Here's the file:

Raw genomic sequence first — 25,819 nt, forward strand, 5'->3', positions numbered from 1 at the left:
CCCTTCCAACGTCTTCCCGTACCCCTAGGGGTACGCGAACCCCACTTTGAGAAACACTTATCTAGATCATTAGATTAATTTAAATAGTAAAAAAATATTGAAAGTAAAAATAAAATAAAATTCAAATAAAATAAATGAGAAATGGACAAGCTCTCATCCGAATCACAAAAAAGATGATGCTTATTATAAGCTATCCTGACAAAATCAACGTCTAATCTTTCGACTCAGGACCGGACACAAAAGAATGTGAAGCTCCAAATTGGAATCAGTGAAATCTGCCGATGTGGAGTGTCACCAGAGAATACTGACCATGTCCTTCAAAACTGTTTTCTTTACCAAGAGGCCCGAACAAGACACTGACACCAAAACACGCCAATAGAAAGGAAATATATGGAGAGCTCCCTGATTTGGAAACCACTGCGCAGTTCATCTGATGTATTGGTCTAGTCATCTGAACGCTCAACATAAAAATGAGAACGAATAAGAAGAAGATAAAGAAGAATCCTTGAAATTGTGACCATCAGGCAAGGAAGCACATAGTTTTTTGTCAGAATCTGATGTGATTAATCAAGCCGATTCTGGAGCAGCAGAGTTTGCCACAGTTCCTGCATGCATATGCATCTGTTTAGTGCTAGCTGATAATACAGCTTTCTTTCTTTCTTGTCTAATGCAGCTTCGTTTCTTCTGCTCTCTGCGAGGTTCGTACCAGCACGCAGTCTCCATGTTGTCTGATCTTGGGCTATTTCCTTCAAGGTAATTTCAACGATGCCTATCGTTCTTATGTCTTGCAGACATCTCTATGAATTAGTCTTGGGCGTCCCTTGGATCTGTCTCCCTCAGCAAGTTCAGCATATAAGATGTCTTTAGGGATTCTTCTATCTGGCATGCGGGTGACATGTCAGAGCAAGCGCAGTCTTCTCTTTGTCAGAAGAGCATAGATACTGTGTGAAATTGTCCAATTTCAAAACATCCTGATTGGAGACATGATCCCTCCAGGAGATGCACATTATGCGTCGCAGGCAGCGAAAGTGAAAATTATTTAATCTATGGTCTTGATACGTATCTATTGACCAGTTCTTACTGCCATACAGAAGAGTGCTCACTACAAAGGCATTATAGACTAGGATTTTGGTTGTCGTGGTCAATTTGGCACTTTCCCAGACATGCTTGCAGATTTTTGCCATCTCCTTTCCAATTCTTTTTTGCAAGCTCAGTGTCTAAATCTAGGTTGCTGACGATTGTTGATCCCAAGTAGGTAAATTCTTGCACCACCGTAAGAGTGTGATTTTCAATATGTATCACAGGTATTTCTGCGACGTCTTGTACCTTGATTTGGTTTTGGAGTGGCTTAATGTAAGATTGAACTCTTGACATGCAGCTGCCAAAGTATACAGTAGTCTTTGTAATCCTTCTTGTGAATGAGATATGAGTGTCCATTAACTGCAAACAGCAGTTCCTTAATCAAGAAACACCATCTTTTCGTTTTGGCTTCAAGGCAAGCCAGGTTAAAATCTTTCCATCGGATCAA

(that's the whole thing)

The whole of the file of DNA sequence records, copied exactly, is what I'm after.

Raw genomic sequence first — 25,819 nt, forward strand, 5'->3', positions numbered from 1 at the left:
CCCTTCCAACGTCTTCCCGTACCCCTAGGGGTACGCGAACCCCACTTTGAGAAACACTTATCTAGATCATTAGATTAATTTAAATAGTAAAAAAATATTGAAAGTAAAAATAAAATAAAATTCAAATAAAATAAATGAGAAATGGACAAGCTCTCATCCGAATCACAAAAAAGATGATGCTTATTATAAGCTATCCTGACAAAATCAACGTCTAATCTTTCGACTCAGGACCGGACACAAAAGAATGTGAAGCTCCAAATTGGAATCAGTGAAATCTGCCGATGTGGAGTGTCACCAGAGAATACTGACCATGTCCTTCAAAACTGTTTTCTTTACCAAGAGGCCCGAACAAGACACTGACACCAAAACACGCCAATAGAAAGGAAATATATGGAGAGCTCCCTGATTTGGAAACCACTGCGCAGTTCATCTGATGTATTGGTCTAGTCATCTGAACGCTCAACATAAAAATGAGAACGAATAAGAAGAAGATAAAGAAGAATCCTTGAAATTGTGACCATCAGGCAAGGAAGCACATAGTTTTTTGTCAGAATCTGATGTGATTAATCAAGCCGATTCTGGAGCAGCAGAGTTTGCCACAGTTCCTGCATGCATATGCATCTGTTTAGTGCTAGCTGATAATACAGCTTTCTTTCTTTCTTGTCTAATGCAGCTTCGTTTCTTCTGCTCTCTGCGAGGTTCGTACCAGCACGCAGTCTCCATGTTGTCTGATCTTGGGCTATTTCCTTCAAGGTAATTTCAACGATGCCTATCGTTCTTATGTCTTGCAGACATCTCTATGAATTAGTCTTGGGCGTCCCTTGGATCTGTCTCCCTCAGCAAGTTCAGCATATAAGATGTCTTTAGGGATTCTTCTATCTGGCATGCGGGTGACATGTCAGAGCAAGCGCAGTCTTCTCTTTGTCAGAAGAGCATAGATACTGTGTGAAATTGTCCAATTTCAAAACATCCTGATTGGAGACATGATCCCTCCAGGAGATGCACATTATGCGTCGCAGGCAGCGAAAGTGAAAATTATTTAATCTATGGTCTTGATACGTATCTATTGACCAGTTCTTACTGCCATACAGAAGAGTGCTCACTACAAAGGCATTATAGACTAGGATTTTGGTTGTCGTGGTCAATTTGGCACTTTCCCAGACATGCTTGCAGATTTTTGCCATCTCCTTTCCAATTCTTTTTTGCAAGCTCAGTGTCTAAATCTAGGTTGCTGACGATTGTTGATCCCAAGTAGGTAAATTCTTGCACCACCGTAAGAGTGTGATTTTCAATATGTATCACAGGTATTTCTGCGACGTCTTGTACCTTGATTTGGTTTTGGAGTGGCTTAATGTAAGATTGAACTCTTGACATGCAGCTGCCAAAGTATACAGTAGTCTTTGTAATCCTTCTTGTGAATGAGATATGAGTGTCCATTAACTGCAAACAGCAGTTCCTTAATCAAGAAACACCATCTTTTCGTTTTGGCTTCAAGGCAAGCCAGGTTAAAATCTTTCCATCGGATCAA